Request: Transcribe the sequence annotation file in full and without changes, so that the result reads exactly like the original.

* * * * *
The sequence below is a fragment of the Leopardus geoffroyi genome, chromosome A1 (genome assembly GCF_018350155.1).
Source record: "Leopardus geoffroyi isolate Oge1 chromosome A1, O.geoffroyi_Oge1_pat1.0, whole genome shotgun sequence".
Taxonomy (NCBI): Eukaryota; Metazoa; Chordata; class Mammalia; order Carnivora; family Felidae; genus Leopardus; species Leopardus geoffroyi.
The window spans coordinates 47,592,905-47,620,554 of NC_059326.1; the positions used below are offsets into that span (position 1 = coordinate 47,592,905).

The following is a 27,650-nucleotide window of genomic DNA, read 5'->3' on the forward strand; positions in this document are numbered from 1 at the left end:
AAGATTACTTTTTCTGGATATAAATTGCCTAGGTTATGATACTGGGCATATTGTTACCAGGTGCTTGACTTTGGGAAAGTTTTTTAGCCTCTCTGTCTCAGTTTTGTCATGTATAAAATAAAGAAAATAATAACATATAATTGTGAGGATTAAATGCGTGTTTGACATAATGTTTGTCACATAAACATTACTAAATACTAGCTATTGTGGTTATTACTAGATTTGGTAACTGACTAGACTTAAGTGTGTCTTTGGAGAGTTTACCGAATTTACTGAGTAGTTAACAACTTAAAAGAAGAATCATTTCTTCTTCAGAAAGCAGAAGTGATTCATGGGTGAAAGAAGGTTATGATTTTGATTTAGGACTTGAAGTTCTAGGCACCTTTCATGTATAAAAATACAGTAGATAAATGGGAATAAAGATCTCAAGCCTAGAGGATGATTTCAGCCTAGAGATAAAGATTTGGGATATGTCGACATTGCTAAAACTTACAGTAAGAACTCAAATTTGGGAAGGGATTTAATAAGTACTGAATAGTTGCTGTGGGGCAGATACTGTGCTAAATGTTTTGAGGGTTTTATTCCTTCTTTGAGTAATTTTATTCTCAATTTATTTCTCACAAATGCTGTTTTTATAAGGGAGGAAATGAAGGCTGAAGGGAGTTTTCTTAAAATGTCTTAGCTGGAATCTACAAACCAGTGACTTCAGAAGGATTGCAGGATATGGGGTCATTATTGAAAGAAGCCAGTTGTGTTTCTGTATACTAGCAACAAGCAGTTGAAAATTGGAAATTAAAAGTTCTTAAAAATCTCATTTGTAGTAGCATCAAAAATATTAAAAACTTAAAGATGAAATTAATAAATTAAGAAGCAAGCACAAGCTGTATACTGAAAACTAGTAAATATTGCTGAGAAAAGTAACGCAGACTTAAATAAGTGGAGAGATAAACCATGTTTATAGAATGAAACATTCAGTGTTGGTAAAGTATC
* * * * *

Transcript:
The sequence below is a fragment of the Leopardus geoffroyi genome, chromosome A1 (genome assembly GCF_018350155.1).
Source record: "Leopardus geoffroyi isolate Oge1 chromosome A1, O.geoffroyi_Oge1_pat1.0, whole genome shotgun sequence".
Taxonomy (NCBI): Eukaryota; Metazoa; Chordata; class Mammalia; order Carnivora; family Felidae; genus Leopardus; species Leopardus geoffroyi.
The window spans coordinates 47,592,905-47,620,554 of NC_059326.1; the positions used below are offsets into that span (position 1 = coordinate 47,592,905).

The following is a 27,650-nucleotide window of genomic DNA, read 5'->3' on the forward strand; positions in this document are numbered from 1 at the left end:
AAGATTACTTTTTCTGGATATAAATTGCCTAGGTTATGATACTGGGCATATTGTTACCAGGTGCTTGACTTTGGGAAAGTTTTTTAGCCTCTCTGTCTCAGTTTTGTCATGTATAAAATAAAGAAAATAATAACATATAATTGTGAGGATTAAATGCGTGTTTGACATAATGTTTGTCACATAAACATTACTAAATACTAGCTATTGTGGTTATTACTAGATTTGGTAACTGACTAGACTTAAGTGTGTCTTTGGAGAGTTTACCGAATTTACTGAGTAGTTAACAACTTAAAAGAAGAATCATTTCTTCTTCAGAAAGCAGAAGTGATTCATGGGTGAAAGAAGGTTATGATTTTGATTTAGGACTTGAAGTTCTAGGCACCTTTCATGTATAAAAATACAGTAGATAAATGGGAATAAAGATCTCAAGCCTAGAGGATGATTTCAGCCTAGAGATAAAGATTTGGGATATGTCGACATTGCTAAAACTTACAGTAAGAACTCAAATTTGGGAAGGGATTTAATAAGTACTGAATAGTTGCTGTGGGGCAGATACTGTGCTAAATGTTTTGAGGGTTTTATTCCTTCTTTGAGTAATTTTATTCTCAATTTATTTCTCACAAATGCTGTTTTTATAAGGGAGGAAATGAAGGCTGAAGGGAGTTTTCTTAAAATGTCTTAGCTGGAATCTACAAACCAGTGACTTCAGAAGGATTGCAGGATATGGGGTCATTATTGAAAGAAGCCAGTTGTGTTTCTGTATACTAGCAACAAGCAGTTGAAAATTGGAAATTAAAAGTTCTTAAAAATCTCATTTGTAGTAGCATCAAAAATATTAAAAACTTAAAGATGAAATTAATAAATTAAGAAGCAAGCACAAGCTGTATACTGAAAACTAGTAAATATTGCTGAGAAAAGTAACGCAGACTTAAATAAGTGGAGAGATAAACCATGTTTATAGAATGAAACATTCAGTGTTGGTAAAGTATC